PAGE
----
” Toward the end of the movie, I started talking about my mother …” he recollects.” And I said something revelatory:’ I know why I’m doing all this ,’ I said.’ Everything I do in life is trying to get her back. I think if I do enough things … that maybe she’ll come back .'” When he said those terms, he tells, it felt like his unconscious speaking. The thought remained with him that” I do believe I started performing and doing all sorts of big, crazy, ambitious things because on some level, on some childlike magical-thinking level, I thought doing those things might bring her back .”

I wonder, having got those things out into the public, nearly half a century on, if it has changed how he thinks about himself?

” I surely feel I am in a better place ,” he says- but also it has given him a sense of his own strangeness.” There is that thing where people say wow about the marathons or whatever. And I kind of tell wow too, because there are some things I did that, looking back, I don’t know how I did them. Running a doubled marathon on the last day in South Africa. It was 11 hours of not fun. And about five minutes of euphoria. I’m not sure how I did that .”

One of the things about marathons- even if you are running, as he was some of the time in the UK, followed by an ice-cream van blaring the Chariots of Fire topic- is that there is an nasty lot of period for supposing. Does his intellect ever pause for breath?

” I have a luck thing ,” he says,” which is that I am interested in any question- how did we get here? all the religions. I can think about anything. For example when I did the 43[ marathons] I ran past a sign telling’ the Battle of Naseby: 1 mile’ and I’m immediately off thinking about Cromwell and Fairfax, Prince Rupert maybe, and how this road I was operating on would have been a way back then and perhaps the cavalry came down it, how did they get cannon round that bend, all that, at every moment …”

Campaigning
Campaigning for Labour during the general election in 2015. Photo: Dominic Lipinski/ PA

Talking to Izzard, and watching him perform, you sense he has a kind of need of not ever wanting to miss any scrap of experience. It’s partly, he suggests, why he has widened his repertoire of doing standup in different languages in recent years.

” German has been the hardest in so far ,” he tells. He is doing Arabic next, scheming a show in the Yemen( he was born in Aden, where his father worked for a time for BP) to draw attention to the brutal civil war there, and after that, Mandarin Chinese. As he explains this, blithely, I’m reminded both of the passages in his volume where he writes about the strategies he developed to overcome severe dyslexia as small children, and his uneasy relationship with his late stepmother, Kate. The antithesis of performing as a younger human for the memory of his mother was a refusal to be limited by Kate’s efforts to control him. She wanted him to be an accountant because he was good with numbers, if not with read. He remembers her once telling him:” You’ve got to understand that you are a cog in the machine. As soon as you understand that, you can fit in and get on with life .” You can only imagine how that was downed. Does he ever think he will become more accepting of restrictions?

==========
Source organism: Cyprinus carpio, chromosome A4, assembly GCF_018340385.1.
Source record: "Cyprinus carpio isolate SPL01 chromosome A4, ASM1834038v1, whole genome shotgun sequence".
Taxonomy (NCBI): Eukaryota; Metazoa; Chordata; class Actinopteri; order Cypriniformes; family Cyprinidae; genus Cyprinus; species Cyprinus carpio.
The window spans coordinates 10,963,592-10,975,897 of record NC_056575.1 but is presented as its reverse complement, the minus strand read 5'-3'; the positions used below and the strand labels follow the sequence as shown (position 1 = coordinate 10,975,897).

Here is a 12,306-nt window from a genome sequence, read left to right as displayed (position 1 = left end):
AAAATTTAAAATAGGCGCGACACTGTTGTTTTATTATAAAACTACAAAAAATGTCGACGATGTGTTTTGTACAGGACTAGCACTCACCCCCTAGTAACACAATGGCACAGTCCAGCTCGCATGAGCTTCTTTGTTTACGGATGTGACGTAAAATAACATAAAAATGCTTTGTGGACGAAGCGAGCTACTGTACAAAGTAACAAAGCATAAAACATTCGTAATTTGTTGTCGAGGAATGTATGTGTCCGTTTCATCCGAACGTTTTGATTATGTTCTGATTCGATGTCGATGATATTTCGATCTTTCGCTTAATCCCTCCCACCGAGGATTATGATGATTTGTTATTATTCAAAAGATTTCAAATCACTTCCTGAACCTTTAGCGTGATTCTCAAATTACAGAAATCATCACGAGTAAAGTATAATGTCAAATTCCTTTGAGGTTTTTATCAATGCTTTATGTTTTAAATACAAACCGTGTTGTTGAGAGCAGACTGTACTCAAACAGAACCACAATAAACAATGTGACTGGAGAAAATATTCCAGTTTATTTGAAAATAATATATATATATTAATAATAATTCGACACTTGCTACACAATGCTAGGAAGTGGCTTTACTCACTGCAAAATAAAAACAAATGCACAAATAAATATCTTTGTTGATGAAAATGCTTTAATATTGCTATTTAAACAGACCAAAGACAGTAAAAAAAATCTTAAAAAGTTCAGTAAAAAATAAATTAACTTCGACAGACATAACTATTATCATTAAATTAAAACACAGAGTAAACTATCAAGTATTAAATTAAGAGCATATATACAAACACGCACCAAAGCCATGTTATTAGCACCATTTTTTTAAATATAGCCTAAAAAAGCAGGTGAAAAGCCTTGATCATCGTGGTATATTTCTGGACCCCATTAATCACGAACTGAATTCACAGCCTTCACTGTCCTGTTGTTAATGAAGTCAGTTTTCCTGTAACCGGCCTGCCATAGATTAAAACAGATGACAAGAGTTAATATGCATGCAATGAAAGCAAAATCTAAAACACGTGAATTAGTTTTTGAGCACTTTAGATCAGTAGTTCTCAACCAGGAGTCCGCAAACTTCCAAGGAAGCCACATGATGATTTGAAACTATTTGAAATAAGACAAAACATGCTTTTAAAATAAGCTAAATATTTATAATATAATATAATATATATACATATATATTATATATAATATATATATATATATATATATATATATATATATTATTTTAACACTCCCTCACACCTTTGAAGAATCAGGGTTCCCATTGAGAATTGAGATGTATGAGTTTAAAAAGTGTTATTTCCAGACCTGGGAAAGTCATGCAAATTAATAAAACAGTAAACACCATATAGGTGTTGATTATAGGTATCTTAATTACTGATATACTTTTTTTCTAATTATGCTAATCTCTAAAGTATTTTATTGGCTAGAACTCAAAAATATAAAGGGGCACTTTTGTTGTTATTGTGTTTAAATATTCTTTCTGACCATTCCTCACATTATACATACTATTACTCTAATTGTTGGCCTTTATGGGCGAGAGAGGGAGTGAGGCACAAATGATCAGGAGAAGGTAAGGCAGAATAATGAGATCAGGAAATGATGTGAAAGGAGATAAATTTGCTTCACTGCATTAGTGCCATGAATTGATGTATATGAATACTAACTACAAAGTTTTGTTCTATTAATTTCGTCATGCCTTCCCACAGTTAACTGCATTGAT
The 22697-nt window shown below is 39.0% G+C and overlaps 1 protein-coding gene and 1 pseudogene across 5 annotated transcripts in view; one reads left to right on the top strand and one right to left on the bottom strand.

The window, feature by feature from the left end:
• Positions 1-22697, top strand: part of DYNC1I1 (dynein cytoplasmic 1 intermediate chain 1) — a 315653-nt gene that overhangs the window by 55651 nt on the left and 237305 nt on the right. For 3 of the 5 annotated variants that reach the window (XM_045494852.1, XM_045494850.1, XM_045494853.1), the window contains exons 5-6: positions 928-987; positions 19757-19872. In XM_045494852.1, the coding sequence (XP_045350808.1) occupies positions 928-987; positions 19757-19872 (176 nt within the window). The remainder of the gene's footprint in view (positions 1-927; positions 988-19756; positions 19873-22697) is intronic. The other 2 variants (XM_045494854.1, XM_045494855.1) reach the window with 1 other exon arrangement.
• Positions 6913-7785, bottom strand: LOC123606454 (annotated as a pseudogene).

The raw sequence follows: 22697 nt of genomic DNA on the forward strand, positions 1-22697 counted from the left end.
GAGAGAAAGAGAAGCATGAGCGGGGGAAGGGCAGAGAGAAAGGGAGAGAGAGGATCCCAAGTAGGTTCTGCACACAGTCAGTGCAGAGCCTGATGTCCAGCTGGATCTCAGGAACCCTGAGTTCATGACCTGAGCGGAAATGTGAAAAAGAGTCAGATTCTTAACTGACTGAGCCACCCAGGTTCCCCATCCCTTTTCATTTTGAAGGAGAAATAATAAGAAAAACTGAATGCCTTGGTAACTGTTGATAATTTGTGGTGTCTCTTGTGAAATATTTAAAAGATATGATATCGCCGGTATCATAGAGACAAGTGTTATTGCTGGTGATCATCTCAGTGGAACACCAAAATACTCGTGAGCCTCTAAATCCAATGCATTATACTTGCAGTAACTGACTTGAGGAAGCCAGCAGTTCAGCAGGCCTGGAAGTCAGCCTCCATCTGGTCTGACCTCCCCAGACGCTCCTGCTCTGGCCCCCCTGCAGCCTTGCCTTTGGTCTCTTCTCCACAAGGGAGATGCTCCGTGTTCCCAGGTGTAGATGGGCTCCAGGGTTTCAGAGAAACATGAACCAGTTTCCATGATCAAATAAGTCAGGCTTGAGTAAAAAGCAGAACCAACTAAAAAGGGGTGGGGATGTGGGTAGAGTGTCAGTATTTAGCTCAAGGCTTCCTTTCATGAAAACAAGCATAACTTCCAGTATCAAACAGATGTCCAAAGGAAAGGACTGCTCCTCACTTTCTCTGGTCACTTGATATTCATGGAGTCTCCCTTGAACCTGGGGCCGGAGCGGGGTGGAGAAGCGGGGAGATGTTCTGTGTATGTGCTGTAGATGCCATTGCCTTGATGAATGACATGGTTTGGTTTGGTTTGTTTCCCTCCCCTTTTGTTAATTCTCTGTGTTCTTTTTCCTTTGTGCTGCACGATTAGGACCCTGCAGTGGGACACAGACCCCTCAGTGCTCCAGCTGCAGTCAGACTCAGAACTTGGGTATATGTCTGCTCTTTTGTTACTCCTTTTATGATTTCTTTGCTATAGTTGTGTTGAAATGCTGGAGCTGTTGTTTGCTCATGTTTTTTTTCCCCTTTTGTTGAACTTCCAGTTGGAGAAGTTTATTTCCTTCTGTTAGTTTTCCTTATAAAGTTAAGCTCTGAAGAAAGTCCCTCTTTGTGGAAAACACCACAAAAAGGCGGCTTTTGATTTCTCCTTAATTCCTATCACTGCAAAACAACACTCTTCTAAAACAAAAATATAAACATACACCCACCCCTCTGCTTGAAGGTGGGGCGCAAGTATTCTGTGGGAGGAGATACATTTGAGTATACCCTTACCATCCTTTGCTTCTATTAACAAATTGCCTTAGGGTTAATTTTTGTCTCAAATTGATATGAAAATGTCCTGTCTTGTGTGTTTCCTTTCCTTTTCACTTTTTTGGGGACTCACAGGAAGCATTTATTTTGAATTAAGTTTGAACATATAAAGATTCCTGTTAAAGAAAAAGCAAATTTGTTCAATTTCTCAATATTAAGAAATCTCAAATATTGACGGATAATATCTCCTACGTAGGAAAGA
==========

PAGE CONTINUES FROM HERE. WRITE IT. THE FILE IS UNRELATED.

” I have a very strong sense that we are only on this planet for a short duration of hour ,” he tells.” And that is only growing. Religious people might think it goes on after demise. My impression is that if that is the case it would be nice if just one person is coming and let us know it was all fine, all confirmed. Of all the billions of people who have died, if just one of them could come through the clouds and say, you know,’ It’s me Jeanine, it’s brilliant, there’s a really good spa ‘, that would be great .” He pauses.” Although what if heaven was merely like three-star, OK-ish. You know,’ Some of the taps don’t work …'”

He sets his success down not to any particular talent, but to his being” brilliantly boring. Some people are maybe brilliantly interesting. But I have the opposite gift .” That, and stamina, and that unlimited curiosity about the world.

For a BBC series about genealogy he went to Africa to trace percentages per of his genetic make-up that was Neanderthal. It reinforced his sense that there was nothing new for the purposes of the sun, that people had always been the same.” We never think of cavemen being envious of the neighbours with the very best cave, but without doubt they were ,” he says.

In villages in Namibia, females were fascinated by his nail varnish; some of the men, too.” You know if you have a football and some nail burnish and a smile you can walk into any village in the world and find friends ,” he tells.” There are 7 billion of us on the planet now and we should be connecting up more. Ninety-nine per cent of us would be live-and-let-live and’ Hi and how are you ?’. But the 1% aren’t happy with that, they want to actively stir it up and tell us that is not the way to go on .”

Meeting
Meeting the Bakola Pygmies in Cameroon for a BBC series to trace his genetic make-up. Photograph: BBC

Talk of politics is a reminder of Izzard’s interventions in last year’s referendum campaign, in which he tried to use his experiences of doing slapstick in French and German and Spanish as an example of how Europe might be a place where you could share culture, rather than be defensive about it. In those fevered weeks, his arguments were sometimes made to look naive; the Mail and the rest roasted him after an awkward encounter with Nigel Farage on Question Time .

He admits that he is sometimes still learning in politics, but is unrepentant about his efforts to try to advance a cause that he has been engaged in as a performer for a long while.